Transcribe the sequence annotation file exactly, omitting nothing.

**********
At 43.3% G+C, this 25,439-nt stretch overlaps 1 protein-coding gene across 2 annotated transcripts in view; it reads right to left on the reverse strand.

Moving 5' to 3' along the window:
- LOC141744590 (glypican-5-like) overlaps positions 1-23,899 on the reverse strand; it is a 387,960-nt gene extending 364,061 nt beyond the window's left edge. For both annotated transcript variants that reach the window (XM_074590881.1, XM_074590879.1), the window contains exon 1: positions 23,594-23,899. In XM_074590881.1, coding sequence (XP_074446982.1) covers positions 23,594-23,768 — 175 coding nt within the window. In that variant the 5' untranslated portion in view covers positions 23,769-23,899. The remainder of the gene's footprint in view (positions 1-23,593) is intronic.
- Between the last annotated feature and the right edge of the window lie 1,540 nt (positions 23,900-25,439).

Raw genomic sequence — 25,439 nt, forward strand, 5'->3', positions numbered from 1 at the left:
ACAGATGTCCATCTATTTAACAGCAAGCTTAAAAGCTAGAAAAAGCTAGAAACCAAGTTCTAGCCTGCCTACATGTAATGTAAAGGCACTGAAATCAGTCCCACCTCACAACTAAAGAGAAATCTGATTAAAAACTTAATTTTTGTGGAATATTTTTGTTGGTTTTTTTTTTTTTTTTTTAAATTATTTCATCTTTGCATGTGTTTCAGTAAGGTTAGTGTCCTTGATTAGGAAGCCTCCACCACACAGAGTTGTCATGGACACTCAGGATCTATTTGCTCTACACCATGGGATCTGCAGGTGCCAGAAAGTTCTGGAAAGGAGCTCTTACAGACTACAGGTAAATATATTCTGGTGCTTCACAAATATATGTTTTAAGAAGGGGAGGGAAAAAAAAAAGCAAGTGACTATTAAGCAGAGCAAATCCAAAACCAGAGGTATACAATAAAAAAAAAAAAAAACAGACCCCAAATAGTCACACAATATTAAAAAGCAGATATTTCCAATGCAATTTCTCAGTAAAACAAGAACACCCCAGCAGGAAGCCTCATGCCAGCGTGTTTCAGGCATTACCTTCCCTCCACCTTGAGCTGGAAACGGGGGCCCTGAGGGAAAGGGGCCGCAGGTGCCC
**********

At 43.3% G+C, this 25,439-nt stretch overlaps 1 protein-coding gene across 2 annotated transcripts in view; it reads right to left on the reverse strand.

Moving 5' to 3' along the window:
- LOC141744590 (glypican-5-like) overlaps positions 1-23,899 on the reverse strand; it is a 387,960-nt gene extending 364,061 nt beyond the window's left edge. For both annotated transcript variants that reach the window (XM_074590881.1, XM_074590879.1), the window contains exon 1: positions 23,594-23,899. In XM_074590881.1, coding sequence (XP_074446982.1) covers positions 23,594-23,768 — 175 coding nt within the window. In that variant the 5' untranslated portion in view covers positions 23,769-23,899. The remainder of the gene's footprint in view (positions 1-23,593) is intronic.
- Between the last annotated feature and the right edge of the window lie 1,540 nt (positions 23,900-25,439).

Raw genomic sequence — 25,439 nt, forward strand, 5'->3', positions numbered from 1 at the left:
ACAGATGTCCATCTATTTAACAGCAAGCTTAAAAGCTAGAAAAAGCTAGAAACCAAGTTCTAGCCTGCCTACATGTAATGTAAAGGCACTGAAATCAGTCCCACCTCACAACTAAAGAGAAATCTGATTAAAAACTTAATTTTTGTGGAATATTTTTGTTGGTTTTTTTTTTTTTTTTTTAAATTATTTCATCTTTGCATGTGTTTCAGTAAGGTTAGTGTCCTTGATTAGGAAGCCTCCACCACACAGAGTTGTCATGGACACTCAGGATCTATTTGCTCTACACCATGGGATCTGCAGGTGCCAGAAAGTTCTGGAAAGGAGCTCTTACAGACTACAGGTAAATATATTCTGGTGCTTCACAAATATATGTTTTAAGAAGGGGAGGGAAAAAAAAAAGCAAGTGACTATTAAGCAGAGCAAATCCAAAACCAGAGGTATACAATAAAAAAAAAAAAAAACAGACCCCAAATAGTCACACAATATTAAAAAGCAGATATTTCCAATGCAATTTCTCAGTAAAACAAGAACACCCCAGCAGGAAGCCTCATGCCAGCGTGTTTCAGGCATTACCTTCCCTCCACCTTGAGCTGGAAACGGGGGCCCTGAGGGAAAGGGGCCGCAGGTGCCC